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Youngsters Making Music

Allan Conn 02 Sep 12 - 07:09 PM
GUEST,hank gurdjieff 03 Sep 12 - 11:34 AM
Allan Conn 04 Sep 12 - 02:50 AM
theleveller 04 Sep 12 - 03:31 AM
Steve Gardham 04 Sep 12 - 03:40 PM
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Subject: Youngsters Making Music But Where's The Women
From: Allan Conn
Date: 02 Sep 12 - 07:09 PM

As a follow on to the Where Are The Youngsters thread I thought the results from the Scottish Household Survey might be of interest - especially in relation to playing musical instruments. 19% of 16 to 24 year olds have played a musical instrument in the year. This drops gradually as people age reaching only 7% for those aged 60 to 74. Showing that the idea that young people aren't involved in making music is wide off the mark.

Another interesting figure is when it is broken down to gender. For people of all ages 14% of males have played an instrument whilst only 7% of females have done so. Considering Scotland is awash with young female fiddlers I find this stat amazing. I suppose many women may simply give up their hobby to look after the family whilst perhaps men keep at it? I can't imagine far less women actually learn an instrument than men do! Thoughts?

http://www.scotland.gov.uk/Publications/2012/08/5277/13


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Subject: RE: Youngsters Making Music
From: GUEST,hank gurdjieff
Date: 03 Sep 12 - 11:34 AM

"19% of 16 to 24 year olds have played a musical instrument in the year. This drops gradually as people age reaching only 7% for those aged 60 to 74. Showing that the idea that young people aren't involved in making music is wide off the mark."

81% of 16-24y.o. in Scotland not playing an instrument doesn't sound wide off the mark to me. All children should be taught an instrument from the time they are very young and should be taught to read music in the same way they are taught to read words. Perfect pitch can be acquired, one does not have to be born with it, and those who acquire it were taught how to listen to music when they are very young (few adults can acquire it). The Japanese, for example, teach young children how to acquire perfect pitch in school. Worldwide, though, only about 1 in 10,000 people have perfect pitch and, of those, it occurs mostly in children trained in music from a young age. Perfect pitch is significantly higher in Asia than in Western nations although Ashkenazi Jews tend to have higher rates of perfect pitch than other Westerners comparable to levels found in Asia.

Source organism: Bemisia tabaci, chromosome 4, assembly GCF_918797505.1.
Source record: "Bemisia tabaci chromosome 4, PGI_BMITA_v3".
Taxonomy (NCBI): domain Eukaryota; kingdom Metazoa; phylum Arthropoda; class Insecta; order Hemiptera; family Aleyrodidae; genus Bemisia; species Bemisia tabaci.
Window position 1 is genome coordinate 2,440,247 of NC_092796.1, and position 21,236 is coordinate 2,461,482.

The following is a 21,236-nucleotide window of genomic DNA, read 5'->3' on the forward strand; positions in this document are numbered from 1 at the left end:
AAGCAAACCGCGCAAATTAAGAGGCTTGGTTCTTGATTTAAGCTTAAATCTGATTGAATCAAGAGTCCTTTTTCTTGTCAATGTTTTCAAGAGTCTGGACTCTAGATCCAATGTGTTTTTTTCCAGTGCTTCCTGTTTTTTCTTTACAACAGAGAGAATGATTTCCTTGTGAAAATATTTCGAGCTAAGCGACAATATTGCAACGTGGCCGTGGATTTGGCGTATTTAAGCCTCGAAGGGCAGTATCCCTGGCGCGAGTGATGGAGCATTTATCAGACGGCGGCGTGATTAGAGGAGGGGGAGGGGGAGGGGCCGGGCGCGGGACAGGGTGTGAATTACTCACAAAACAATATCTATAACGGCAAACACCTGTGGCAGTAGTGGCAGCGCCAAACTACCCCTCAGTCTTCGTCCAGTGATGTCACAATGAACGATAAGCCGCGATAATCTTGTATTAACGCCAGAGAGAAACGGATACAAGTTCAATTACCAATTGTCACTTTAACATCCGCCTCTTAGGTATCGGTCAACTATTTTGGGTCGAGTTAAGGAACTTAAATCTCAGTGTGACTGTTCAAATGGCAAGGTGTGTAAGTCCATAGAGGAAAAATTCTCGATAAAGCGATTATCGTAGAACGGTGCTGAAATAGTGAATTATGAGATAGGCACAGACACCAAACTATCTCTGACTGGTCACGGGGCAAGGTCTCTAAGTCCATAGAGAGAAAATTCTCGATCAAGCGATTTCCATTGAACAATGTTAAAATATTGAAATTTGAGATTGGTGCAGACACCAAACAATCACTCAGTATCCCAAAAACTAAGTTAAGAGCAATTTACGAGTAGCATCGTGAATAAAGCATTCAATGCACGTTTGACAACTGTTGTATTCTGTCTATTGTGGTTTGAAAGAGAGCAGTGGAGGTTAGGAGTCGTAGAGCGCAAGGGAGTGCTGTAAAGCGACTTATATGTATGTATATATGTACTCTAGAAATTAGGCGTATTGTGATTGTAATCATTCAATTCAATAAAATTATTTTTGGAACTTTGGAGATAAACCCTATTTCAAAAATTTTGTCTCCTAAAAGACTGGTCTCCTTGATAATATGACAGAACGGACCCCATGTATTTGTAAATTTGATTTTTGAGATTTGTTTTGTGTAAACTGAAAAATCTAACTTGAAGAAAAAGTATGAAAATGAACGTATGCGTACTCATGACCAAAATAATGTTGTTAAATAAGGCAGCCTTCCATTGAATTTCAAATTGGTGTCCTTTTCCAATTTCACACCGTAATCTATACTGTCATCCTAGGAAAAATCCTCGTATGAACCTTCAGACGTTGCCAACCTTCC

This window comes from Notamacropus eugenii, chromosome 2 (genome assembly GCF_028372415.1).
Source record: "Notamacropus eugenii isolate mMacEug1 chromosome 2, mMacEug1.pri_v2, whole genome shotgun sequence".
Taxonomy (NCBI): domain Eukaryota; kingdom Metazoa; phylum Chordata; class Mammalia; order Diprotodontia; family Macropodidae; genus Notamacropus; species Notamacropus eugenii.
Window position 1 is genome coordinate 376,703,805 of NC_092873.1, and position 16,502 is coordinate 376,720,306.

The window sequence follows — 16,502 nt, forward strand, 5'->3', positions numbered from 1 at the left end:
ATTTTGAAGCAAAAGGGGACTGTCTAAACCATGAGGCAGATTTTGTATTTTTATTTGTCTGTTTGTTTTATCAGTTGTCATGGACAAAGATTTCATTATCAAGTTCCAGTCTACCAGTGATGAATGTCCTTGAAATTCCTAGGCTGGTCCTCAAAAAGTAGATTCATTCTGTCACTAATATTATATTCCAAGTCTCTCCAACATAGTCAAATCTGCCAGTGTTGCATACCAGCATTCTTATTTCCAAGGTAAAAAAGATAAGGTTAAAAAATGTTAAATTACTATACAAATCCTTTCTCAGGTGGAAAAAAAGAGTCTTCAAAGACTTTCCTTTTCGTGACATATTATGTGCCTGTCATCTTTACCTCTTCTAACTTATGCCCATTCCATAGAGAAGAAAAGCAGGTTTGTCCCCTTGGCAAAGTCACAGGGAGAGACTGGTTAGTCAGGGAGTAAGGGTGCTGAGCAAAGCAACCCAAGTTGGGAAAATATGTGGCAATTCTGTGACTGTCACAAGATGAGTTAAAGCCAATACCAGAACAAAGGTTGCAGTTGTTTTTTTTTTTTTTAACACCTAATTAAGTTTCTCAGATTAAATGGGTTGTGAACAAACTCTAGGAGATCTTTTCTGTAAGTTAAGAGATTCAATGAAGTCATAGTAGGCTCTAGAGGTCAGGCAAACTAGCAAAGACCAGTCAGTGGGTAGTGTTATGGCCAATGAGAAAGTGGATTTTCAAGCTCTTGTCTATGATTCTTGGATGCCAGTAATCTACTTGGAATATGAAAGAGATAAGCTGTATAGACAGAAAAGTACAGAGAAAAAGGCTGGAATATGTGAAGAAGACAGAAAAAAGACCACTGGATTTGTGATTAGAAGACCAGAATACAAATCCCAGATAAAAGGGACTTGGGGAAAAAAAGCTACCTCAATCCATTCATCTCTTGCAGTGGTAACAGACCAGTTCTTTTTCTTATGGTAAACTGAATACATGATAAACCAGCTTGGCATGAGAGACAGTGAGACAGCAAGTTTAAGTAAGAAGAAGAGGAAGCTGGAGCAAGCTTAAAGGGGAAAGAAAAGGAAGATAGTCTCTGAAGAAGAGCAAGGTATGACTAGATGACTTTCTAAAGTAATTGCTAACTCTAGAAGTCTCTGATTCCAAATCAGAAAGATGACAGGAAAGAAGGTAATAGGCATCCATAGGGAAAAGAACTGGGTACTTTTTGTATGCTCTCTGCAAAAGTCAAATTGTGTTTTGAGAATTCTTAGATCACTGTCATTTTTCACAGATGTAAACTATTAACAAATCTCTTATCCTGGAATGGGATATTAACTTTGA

In the link below, America's most musical cities were calculated by taking 50,000 American artists and finding the city of origin and then using that to calculate the number of artists per 1000 residents. I can't vouch for the methodology used but the results are pretty barren. Beverly Hills, CA is the most musical city in the US according to this. With a population of 35,355, Beverly Hills averages only 3.14 artists per 1000 residents making about 111 artists in the city. Although I'm assuming they mean adult artists.

LA ranked #11 with a population of 3.877 million but only averages 1.24 artists per 1000 residents or about 4789 artists in the city. Amazingly, cities that have had such a huge impact on American music as Chicago, Detroit, New York and Memphis don't even rate on this list. Nashville is #3 on the list but only averages 1.68 artists per 1000 people.

Most musical cities in the US

If children have a higher rate of musicianship than older folk, that's really nothing to get encouraged about. It indicates that most will not stick with it. Indeed I know many people from my past who were musicians then who do not play now. But I do know some who have stuck with it. One is teaching his infant grandson to play guitar. He sits him on his knee and plays so they child will be familiar with the guitar when he's old enough to play one himself. He says he wants to train his grandson musically the way he wishes someone had trained him when he was that age. This is how EVERYBODY should learn about music but very few ever do.


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Subject: RE: Youngsters Making Music
From: Allan Conn
Date: 04 Sep 12 - 02:50 AM

"81% of 16-24y.o. in Scotland not playing an instrument doesn't sound wide off the mark to me"

The point was though that it related back to another thread (Where Are The Youngster) where it was claimed that youngsters didn't participate in music when compared with older people. So the figure for youngsters may be low but the table stills shows that the figure for older people is a hell of a lot lower still. The amount of people aged 60 to 75 playing instuments within the last year was only 37% the figure for the younger age group! The figures don't relate to who can play - just who is actively picking an instrument up.


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Subject: RE: Youngsters Making Music
From: theleveller
Date: 04 Sep 12 - 03:31 AM

Kids these days seem to have a much greater opportunity to learn an instrument than I did. My 12-year old daughter has had violin and cello lessons (but now opted for guitar and keyboard). When I was her age, fifty years ago, I never had the option. Wish I had!


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Subject: RE: Youngsters Making Music
From: Steve Gardham
Date: 04 Sep 12 - 03:40 PM

Hank,
Not a criticism, just curious.
Why should everyone learn about music, have perfect pitch, learn to read music? Or is this just an opinion?


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